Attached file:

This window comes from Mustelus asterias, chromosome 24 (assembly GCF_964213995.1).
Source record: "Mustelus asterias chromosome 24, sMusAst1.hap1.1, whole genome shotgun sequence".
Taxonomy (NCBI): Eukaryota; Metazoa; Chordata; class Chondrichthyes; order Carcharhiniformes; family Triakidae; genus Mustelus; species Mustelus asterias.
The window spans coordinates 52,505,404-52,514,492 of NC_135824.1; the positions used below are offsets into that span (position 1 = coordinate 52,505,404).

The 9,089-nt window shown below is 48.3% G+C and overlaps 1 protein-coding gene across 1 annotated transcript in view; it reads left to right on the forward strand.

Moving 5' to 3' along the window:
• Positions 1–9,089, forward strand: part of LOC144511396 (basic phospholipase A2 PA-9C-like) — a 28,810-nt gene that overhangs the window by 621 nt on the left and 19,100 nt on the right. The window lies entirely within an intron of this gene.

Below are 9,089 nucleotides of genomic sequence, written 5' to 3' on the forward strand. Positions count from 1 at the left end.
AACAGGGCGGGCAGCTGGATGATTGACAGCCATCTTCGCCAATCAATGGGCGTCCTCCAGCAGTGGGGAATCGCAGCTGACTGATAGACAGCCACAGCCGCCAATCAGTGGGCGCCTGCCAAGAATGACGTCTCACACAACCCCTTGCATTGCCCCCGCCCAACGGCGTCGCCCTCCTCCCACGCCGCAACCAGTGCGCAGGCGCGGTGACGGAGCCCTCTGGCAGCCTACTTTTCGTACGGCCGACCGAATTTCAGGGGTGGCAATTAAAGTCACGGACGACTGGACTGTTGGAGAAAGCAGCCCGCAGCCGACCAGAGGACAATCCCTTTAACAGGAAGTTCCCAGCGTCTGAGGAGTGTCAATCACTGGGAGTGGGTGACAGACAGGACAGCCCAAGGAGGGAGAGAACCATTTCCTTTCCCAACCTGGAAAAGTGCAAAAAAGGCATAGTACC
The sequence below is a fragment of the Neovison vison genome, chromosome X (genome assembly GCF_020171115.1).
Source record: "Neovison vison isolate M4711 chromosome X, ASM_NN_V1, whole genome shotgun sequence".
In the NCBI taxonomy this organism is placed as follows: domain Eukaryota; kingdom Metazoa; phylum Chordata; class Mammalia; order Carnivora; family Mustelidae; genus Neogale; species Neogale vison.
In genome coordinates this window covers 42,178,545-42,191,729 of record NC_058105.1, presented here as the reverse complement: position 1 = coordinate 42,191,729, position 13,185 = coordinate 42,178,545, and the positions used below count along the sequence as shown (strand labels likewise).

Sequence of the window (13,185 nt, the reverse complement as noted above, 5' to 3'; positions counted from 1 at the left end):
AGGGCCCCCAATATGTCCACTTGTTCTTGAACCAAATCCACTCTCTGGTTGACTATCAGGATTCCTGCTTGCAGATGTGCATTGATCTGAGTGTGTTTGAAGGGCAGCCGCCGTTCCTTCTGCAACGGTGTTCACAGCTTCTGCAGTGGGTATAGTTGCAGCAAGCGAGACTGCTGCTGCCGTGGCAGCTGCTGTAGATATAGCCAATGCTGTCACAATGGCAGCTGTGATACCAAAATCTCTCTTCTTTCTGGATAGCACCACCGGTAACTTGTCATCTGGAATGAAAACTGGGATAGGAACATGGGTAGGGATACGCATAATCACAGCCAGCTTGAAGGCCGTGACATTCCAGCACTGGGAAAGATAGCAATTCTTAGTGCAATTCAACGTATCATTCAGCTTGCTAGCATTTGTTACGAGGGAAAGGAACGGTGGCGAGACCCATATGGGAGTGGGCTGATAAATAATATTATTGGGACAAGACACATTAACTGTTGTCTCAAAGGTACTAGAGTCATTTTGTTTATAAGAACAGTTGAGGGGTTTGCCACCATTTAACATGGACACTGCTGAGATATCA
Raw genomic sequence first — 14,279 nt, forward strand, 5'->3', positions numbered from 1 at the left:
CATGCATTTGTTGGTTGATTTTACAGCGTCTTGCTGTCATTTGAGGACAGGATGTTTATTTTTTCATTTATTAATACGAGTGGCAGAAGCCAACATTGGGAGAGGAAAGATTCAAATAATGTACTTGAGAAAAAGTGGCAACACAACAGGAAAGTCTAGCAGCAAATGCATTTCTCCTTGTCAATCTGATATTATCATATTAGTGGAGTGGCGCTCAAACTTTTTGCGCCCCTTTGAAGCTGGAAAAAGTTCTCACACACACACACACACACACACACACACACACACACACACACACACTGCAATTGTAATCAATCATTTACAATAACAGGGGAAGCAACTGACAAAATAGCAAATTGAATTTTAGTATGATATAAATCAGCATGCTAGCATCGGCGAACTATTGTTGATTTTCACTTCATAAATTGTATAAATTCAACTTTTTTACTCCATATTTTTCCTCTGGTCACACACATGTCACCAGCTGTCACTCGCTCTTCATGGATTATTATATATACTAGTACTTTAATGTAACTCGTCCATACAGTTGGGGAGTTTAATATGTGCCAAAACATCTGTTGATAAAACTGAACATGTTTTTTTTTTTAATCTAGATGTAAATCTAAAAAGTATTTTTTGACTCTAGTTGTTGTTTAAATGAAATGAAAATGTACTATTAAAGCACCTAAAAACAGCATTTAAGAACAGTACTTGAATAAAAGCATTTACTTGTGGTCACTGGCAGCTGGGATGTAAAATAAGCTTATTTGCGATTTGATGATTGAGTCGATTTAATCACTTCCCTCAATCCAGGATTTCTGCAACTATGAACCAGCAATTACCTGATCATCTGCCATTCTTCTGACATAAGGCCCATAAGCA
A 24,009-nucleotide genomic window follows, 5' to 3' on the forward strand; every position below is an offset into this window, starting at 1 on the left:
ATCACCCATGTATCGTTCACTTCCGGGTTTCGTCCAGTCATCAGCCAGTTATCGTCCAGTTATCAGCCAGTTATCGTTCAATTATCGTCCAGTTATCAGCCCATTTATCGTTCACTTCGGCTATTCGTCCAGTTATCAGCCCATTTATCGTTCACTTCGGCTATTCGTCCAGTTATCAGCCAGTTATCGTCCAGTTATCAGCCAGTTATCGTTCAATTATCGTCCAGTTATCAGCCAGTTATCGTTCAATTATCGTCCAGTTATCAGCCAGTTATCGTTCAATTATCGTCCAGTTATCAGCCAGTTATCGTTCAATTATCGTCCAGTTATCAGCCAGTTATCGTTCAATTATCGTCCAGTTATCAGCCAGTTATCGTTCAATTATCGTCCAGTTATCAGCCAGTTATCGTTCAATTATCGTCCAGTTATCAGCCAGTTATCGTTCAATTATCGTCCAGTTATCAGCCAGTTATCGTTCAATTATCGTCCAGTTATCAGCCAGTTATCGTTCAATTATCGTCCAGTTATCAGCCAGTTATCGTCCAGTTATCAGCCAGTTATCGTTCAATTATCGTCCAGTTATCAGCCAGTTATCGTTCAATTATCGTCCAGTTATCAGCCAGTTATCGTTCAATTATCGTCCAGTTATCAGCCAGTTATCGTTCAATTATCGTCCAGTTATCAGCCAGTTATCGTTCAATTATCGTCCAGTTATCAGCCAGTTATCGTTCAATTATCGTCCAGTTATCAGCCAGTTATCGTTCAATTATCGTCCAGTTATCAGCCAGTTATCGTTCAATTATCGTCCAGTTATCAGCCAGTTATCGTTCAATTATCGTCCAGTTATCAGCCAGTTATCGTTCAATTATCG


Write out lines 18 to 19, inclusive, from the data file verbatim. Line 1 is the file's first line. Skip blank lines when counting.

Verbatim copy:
A 24,009-nucleotide genomic window follows, 5' to 3' on the forward strand; every position below is an offset into this window, starting at 1 on the left:
ATCACCCATGTATCGTTCACTTCCGGGTTTCGTCCAGTCATCAGCCAGTTATCGTCCAGTTATCAGCCAGTTATCGTTCAATTATCGTCCAGTTATCAGCCCATTTATCGTTCACTTCGGCTATTCGTCCAGTTATCAGCCCATTTATCGTTCACTTCGGCTATTCGTCCAGTTATCAGCCAGTTATCGTCCAGTTATCAGCCAGTTATCGTTCAATTATCGTCCAGTTATCAGCCAGTTATCGTTCAATTATCGTCCAGTTATCAGCCAGTTATCGTTCAATTATCGTCCAGTTATCAGCCAGTTATCGTTCAATTATCGTCCAGTTATCAGCCAGTTATCGTTCAATTATCGTCCAGTTATCAGCCAGTTATCGTTCAATTATCGTCCAGTTATCAGCCAGTTATCGTTCAATTATCGTCCAGTTATCAGCCAGTTATCGTTCAATTATCGTCCAGTTATCAGCCAGTTATCGTTCAATTATCGTCCAGTTATCAGCCAGTTATCGTTCAATTATCGTCCAGTTATCAGCCAGTTATCGTCCAGTTATCAGCCAGTTATCGTTCAATTATCGTCCAGTTATCAGCCAGTTATCGTTCAATTATCGTCCAGTTATCAGCCAGTTATCGTTCAATTATCGTCCAGTTATCAGCCAGTTATCGTTCAATTATCGTCCAGTTATCAGCCAGTTATCGTTCAATTATCGTCCAGTTATCAGCCAGTTATCGTTCAATTATCGTCCAGTTATCAGCCAGTTATCGTTCAATTATCGTCCAGTTATCAGCCAGTTATCGTTCAATTATCGTCCAGTTATCAGCCAGTTATCGTTCAATTATCGTCCAGTTATCAGCCAGTTATCGTTCAATTATCG